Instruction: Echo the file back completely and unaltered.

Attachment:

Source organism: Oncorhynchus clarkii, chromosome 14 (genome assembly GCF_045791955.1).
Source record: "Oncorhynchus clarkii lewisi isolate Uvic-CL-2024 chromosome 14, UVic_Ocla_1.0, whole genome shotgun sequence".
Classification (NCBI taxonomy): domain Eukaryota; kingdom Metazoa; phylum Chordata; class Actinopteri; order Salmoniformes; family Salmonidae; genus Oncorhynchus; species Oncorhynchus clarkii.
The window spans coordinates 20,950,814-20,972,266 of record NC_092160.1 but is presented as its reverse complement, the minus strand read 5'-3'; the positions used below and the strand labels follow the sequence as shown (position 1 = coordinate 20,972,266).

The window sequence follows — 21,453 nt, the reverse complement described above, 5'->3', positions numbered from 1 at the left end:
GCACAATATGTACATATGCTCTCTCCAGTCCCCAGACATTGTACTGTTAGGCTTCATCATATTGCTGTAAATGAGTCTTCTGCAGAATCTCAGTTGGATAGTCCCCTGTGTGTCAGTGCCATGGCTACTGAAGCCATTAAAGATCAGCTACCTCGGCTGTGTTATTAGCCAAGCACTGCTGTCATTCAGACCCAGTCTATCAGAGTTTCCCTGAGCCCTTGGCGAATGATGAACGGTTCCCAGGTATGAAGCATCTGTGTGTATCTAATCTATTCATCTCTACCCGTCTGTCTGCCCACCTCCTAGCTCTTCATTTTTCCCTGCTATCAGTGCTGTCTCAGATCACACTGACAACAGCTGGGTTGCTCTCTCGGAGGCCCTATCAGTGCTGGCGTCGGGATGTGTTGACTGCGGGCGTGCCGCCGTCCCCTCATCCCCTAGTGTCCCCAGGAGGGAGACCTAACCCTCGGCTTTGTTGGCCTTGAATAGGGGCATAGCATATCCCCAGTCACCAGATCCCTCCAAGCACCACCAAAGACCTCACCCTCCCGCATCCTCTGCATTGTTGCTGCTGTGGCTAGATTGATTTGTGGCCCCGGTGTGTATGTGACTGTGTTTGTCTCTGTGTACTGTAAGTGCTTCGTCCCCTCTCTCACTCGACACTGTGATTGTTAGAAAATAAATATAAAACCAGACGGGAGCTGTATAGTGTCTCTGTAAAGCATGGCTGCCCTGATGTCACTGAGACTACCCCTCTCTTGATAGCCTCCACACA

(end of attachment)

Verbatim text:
Source organism: Oncorhynchus clarkii, chromosome 14 (genome assembly GCF_045791955.1).
Source record: "Oncorhynchus clarkii lewisi isolate Uvic-CL-2024 chromosome 14, UVic_Ocla_1.0, whole genome shotgun sequence".
Classification (NCBI taxonomy): domain Eukaryota; kingdom Metazoa; phylum Chordata; class Actinopteri; order Salmoniformes; family Salmonidae; genus Oncorhynchus; species Oncorhynchus clarkii.
The window spans coordinates 20,950,814-20,972,266 of record NC_092160.1 but is presented as its reverse complement, the minus strand read 5'-3'; the positions used below and the strand labels follow the sequence as shown (position 1 = coordinate 20,972,266).

The window sequence follows — 21,453 nt, the reverse complement described above, 5'->3', positions numbered from 1 at the left end:
GCACAATATGTACATATGCTCTCTCCAGTCCCCAGACATTGTACTGTTAGGCTTCATCATATTGCTGTAAATGAGTCTTCTGCAGAATCTCAGTTGGATAGTCCCCTGTGTGTCAGTGCCATGGCTACTGAAGCCATTAAAGATCAGCTACCTCGGCTGTGTTATTAGCCAAGCACTGCTGTCATTCAGACCCAGTCTATCAGAGTTTCCCTGAGCCCTTGGCGAATGATGAACGGTTCCCAGGTATGAAGCATCTGTGTGTATCTAATCTATTCATCTCTACCCGTCTGTCTGCCCACCTCCTAGCTCTTCATTTTTCCCTGCTATCAGTGCTGTCTCAGATCACACTGACAACAGCTGGGTTGCTCTCTCGGAGGCCCTATCAGTGCTGGCGTCGGGATGTGTTGACTGCGGGCGTGCCGCCGTCCCCTCATCCCCTAGTGTCCCCAGGAGGGAGACCTAACCCTCGGCTTTGTTGGCCTTGAATAGGGGCATAGCATATCCCCAGTCACCAGATCCCTCCAAGCACCACCAAAGACCTCACCCTCCCGCATCCTCTGCATTGTTGCTGCTGTGGCTAGATTGATTTGTGGCCCCGGTGTGTATGTGACTGTGTTTGTCTCTGTGTACTGTAAGTGCTTCGTCCCCTCTCTCACTCGACACTGTGATTGTTAGAAAATAAATATAAAACCAGACGGGAGCTGTATAGTGTCTCTGTAAAGCATGGCTGCCCTGATGTCACTGAGACTACCCCTCTCTTGATAGCCTCCACACA